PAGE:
Adobe's new AIR (Adobe Integrated Runtime) lets web applications run offline – key, IMHO, to assuring the acceptance of online, collaborative documents and reducing the use of paper (with all the energy savings that implies). AIR is a cross-OS SDK, a mashup of Flash, HTML, Ajax, etc. AIR can target applications to the desktop and get the rich abilities expected in local clients plus the web. The key here is that you get persistent presence on the desktop, offline/online with re-synching of web content when you go back online. Traditional media has been moving to the web for some time; now the web is also moving to the desktop, with traditional functions on a browser or paper migrating to the desktop. All financial documents for example could give you reports, etc. and also perform applications that would require paper, such as loan applications required swapping excel spreadsheets, etc.

Developers (not end users) are beginning to develop AIR-basedonline-offline catalogs --that bane of the mail box. You download the application that would include the catalog, navigate through them, sort and search, flag them within the application and get notifications when available (reminders when back in stock). As you walk through the catalog, you could add electronic notes. You could share them with friends etc., send them an email with the relevant information. Collaborate on different desktops. Adobe says that Linux support for AIR is coming.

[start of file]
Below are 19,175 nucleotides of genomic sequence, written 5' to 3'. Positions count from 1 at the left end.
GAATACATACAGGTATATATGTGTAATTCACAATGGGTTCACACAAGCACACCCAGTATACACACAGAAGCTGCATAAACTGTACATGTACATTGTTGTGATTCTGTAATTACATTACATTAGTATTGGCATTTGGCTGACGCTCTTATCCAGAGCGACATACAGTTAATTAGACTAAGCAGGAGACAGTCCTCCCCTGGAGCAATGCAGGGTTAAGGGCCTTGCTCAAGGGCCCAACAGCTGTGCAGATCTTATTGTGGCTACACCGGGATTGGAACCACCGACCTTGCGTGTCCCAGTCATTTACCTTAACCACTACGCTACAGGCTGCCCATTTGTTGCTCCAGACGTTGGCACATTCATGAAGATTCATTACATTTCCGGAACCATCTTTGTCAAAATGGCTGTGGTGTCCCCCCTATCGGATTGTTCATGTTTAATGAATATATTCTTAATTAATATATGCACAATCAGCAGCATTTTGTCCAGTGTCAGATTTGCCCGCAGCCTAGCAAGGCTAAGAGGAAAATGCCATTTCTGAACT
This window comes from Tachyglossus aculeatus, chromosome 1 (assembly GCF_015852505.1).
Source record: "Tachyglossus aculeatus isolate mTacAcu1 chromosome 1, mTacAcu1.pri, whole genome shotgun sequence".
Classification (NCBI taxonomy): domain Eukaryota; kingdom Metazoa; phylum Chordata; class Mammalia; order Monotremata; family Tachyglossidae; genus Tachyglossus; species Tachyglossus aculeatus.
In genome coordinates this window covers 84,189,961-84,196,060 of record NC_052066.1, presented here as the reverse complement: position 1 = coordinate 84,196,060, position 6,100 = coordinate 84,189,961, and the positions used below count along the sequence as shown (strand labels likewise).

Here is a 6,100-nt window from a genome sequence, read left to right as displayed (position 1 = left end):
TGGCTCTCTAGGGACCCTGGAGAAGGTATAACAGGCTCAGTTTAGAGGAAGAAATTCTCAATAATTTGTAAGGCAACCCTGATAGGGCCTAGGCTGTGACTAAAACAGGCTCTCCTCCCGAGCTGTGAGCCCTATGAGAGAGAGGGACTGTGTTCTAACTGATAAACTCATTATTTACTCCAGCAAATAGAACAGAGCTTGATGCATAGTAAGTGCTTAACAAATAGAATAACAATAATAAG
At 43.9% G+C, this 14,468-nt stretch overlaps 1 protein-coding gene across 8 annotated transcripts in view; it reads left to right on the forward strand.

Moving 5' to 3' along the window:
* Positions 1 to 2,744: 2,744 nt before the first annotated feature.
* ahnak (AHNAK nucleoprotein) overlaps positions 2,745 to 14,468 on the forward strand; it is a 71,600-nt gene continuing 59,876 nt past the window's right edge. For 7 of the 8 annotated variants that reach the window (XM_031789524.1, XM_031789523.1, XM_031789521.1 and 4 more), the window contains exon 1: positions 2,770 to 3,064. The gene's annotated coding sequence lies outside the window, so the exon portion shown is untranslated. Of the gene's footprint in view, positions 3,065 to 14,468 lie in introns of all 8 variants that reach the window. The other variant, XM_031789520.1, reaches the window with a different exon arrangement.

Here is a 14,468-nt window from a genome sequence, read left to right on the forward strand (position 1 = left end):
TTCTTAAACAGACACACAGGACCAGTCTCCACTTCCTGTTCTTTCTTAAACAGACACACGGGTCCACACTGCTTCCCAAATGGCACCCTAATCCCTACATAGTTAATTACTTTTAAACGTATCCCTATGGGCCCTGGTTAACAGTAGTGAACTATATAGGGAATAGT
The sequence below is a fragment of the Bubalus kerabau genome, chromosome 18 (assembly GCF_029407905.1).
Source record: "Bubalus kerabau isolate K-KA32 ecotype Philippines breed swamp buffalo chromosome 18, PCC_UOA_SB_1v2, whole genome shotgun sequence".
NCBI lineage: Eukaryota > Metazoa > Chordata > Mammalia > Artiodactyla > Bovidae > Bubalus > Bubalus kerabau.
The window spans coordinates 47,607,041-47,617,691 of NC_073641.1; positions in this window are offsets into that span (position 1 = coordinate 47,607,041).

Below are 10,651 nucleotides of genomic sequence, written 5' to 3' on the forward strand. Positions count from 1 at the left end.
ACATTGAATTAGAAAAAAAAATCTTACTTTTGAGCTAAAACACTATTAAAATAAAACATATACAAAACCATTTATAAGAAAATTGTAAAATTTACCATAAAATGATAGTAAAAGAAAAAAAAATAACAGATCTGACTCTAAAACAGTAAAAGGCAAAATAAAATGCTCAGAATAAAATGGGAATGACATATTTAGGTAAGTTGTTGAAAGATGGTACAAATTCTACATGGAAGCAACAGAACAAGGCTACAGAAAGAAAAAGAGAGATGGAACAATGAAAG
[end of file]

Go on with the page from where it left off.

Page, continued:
A 10 MB PDF catalog could be the whole size of the AIR application, and with progressive images or assets on demand, could make the “catalog application” smaller than the PDF.

Hot AIR? Yes, but in a good sense – reducing global warming in its own way.